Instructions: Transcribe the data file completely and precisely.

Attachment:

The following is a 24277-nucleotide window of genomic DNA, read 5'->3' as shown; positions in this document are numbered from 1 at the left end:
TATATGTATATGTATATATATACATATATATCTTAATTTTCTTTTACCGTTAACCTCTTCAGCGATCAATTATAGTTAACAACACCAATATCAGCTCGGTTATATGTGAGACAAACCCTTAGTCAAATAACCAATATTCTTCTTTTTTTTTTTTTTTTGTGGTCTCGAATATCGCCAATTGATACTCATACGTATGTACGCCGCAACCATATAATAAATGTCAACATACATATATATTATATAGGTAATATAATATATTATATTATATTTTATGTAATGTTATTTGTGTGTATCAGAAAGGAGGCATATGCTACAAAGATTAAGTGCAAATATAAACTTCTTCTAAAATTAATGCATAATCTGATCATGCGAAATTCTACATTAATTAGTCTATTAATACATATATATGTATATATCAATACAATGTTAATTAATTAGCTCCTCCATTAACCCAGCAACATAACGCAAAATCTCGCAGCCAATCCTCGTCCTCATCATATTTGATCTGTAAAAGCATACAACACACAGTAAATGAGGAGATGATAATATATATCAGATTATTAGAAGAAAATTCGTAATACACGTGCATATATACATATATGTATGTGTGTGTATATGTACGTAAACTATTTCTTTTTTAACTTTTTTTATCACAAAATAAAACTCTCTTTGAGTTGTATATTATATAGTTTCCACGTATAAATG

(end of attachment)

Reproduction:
The following is a 24277-nucleotide window of genomic DNA, read 5'->3' as shown; positions in this document are numbered from 1 at the left end:
TATATGTATATGTATATATATACATATATATCTTAATTTTCTTTTACCGTTAACCTCTTCAGCGATCAATTATAGTTAACAACACCAATATCAGCTCGGTTATATGTGAGACAAACCCTTAGTCAAATAACCAATATTCTTCTTTTTTTTTTTTTTTTGTGGTCTCGAATATCGCCAATTGATACTCATACGTATGTACGCCGCAACCATATAATAAATGTCAACATACATATATATTATATAGGTAATATAATATATTATATTATATTTTATGTAATGTTATTTGTGTGTATCAGAAAGGAGGCATATGCTACAAAGATTAAGTGCAAATATAAACTTCTTCTAAAATTAATGCATAATCTGATCATGCGAAATTCTACATTAATTAGTCTATTAATACATATATATGTATATATCAATACAATGTTAATTAATTAGCTCCTCCATTAACCCAGCAACATAACGCAAAATCTCGCAGCCAATCCTCGTCCTCATCATATTTGATCTGTAAAAGCATACAACACACAGTAAATGAGGAGATGATAATATATATCAGATTATTAGAAGAAAATTCGTAATACACGTGCATATATACATATATGTATGTGTGTGTATATGTACGTAAACTATTTCTTTTTTAACTTTTTTTATCACAAAATAAAACTCTCTTTGAGTTGTATATTATATAGTTTCCACGTATAAATG